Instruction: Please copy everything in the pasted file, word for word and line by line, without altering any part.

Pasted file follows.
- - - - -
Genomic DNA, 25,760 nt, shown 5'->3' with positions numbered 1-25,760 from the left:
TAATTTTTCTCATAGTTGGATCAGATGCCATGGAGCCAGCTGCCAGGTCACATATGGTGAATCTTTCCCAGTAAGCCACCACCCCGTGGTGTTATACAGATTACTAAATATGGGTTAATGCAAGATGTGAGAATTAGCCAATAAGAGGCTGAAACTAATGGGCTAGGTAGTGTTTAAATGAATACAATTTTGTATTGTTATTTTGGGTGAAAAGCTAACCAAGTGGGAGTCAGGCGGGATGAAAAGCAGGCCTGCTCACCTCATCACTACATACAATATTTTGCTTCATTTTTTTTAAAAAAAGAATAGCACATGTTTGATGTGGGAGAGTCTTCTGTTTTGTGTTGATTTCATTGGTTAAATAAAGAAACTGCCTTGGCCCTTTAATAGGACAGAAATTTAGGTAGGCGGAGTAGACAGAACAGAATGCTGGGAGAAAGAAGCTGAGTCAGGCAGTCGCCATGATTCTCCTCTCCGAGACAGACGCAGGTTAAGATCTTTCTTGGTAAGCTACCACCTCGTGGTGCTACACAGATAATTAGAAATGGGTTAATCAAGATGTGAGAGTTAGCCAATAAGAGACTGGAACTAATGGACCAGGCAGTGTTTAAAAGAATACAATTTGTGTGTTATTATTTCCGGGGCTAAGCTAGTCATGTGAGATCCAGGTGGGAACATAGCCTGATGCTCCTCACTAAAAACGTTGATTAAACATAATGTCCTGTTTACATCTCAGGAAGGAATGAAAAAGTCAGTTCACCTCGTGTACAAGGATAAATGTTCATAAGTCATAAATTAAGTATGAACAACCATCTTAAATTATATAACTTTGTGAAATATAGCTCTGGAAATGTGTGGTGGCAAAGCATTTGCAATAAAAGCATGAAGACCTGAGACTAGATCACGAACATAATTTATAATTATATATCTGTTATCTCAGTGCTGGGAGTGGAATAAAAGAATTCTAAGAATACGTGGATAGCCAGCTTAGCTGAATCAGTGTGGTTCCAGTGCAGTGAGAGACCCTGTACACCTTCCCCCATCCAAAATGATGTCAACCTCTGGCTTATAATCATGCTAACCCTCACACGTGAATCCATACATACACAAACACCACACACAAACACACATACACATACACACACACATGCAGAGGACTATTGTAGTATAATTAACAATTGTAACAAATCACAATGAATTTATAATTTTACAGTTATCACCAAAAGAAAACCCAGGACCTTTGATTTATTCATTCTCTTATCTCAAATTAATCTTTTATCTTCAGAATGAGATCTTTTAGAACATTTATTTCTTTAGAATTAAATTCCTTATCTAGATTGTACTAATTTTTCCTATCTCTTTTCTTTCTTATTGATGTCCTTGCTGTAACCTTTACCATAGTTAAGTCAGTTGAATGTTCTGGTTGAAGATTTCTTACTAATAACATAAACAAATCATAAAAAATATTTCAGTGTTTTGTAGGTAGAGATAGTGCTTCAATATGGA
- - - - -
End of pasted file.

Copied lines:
Genomic DNA, 25,760 nt, shown 5'->3' with positions numbered 1-25,760 from the left:
TAATTTTTCTCATAGTTGGATCAGATGCCATGGAGCCAGCTGCCAGGTCACATATGGTGAATCTTTCCCAGTAAGCCACCACCCCGTGGTGTTATACAGATTACTAAATATGGGTTAATGCAAGATGTGAGAATTAGCCAATAAGAGGCTGAAACTAATGGGCTAGGTAGTGTTTAAATGAATACAATTTTGTATTGTTATTTTGGGTGAAAAGCTAACCAAGTGGGAGTCAGGCGGGATGAAAAGCAGGCCTGCTCACCTCATCACTACATACAATATTTTGCTTCATTTTTTTTAAAAAAAGAATAGCACATGTTTGATGTGGGAGAGTCTTCTGTTTTGTGTTGATTTCATTGGTTAAATAAAGAAACTGCCTTGGCCCTTTAATAGGACAGAAATTTAGGTAGGCGGAGTAGACAGAACAGAATGCTGGGAGAAAGAAGCTGAGTCAGGCAGTCGCCATGATTCTCCTCTCCGAGACAGACGCAGGTTAAGATCTTTCTTGGTAAGCTACCACCTCGTGGTGCTACACAGATAATTAGAAATGGGTTAATCAAGATGTGAGAGTTAGCCAATAAGAGACTGGAACTAATGGACCAGGCAGTGTTTAAAAGAATACAATTTGTGTGTTATTATTTCCGGGGCTAAGCTAGTCATGTGAGATCCAGGTGGGAACATAGCCTGATGCTCCTCACTAAAAACGTTGATTAAACATAATGTCCTGTTTACATCTCAGGAAGGAATGAAAAAGTCAGTTCACCTCGTGTACAAGGATAAATGTTCATAAGTCATAAATTAAGTATGAACAACCATCTTAAATTATATAACTTTGTGAAATATAGCTCTGGAAATGTGTGGTGGCAAAGCATTTGCAATAAAAGCATGAAGACCTGAGACTAGATCACGAACATAATTTATAATTATATATCTGTTATCTCAGTGCTGGGAGTGGAATAAAAGAATTCTAAGAATACGTGGATAGCCAGCTTAGCTGAATCAGTGTGGTTCCAGTGCAGTGAGAGACCCTGTACACCTTCCCCCATCCAAAATGATGTCAACCTCTGGCTTATAATCATGCTAACCCTCACACGTGAATCCATACATACACAAACACCACACACAAACACACATACACATACACACACACATGCAGAGGACTATTGTAGTATAATTAACAATTGTAACAAATCACAATGAATTTATAATTTTACAGTTATCACCAAAAGAAAACCCAGGACCTTTGATTTATTCATTCTCTTATCTCAAATTAATCTTTTATCTTCAGAATGAGATCTTTTAGAACATTTATTTCTTTAGAATTAAATTCCTTATCTAGATTGTACTAATTTTTCCTATCTCTTTTCTTTCTTATTGATGTCCTTGCTGTAACCTTTACCATAGTTAAGTCAGTTGAATGTTCTGGTTGAAGATTTCTTACTAATAACATAAACAAATCATAAAAAATATTTCAGTGTTTTGTAGGTAGAGATAGTGCTTCAATATGGA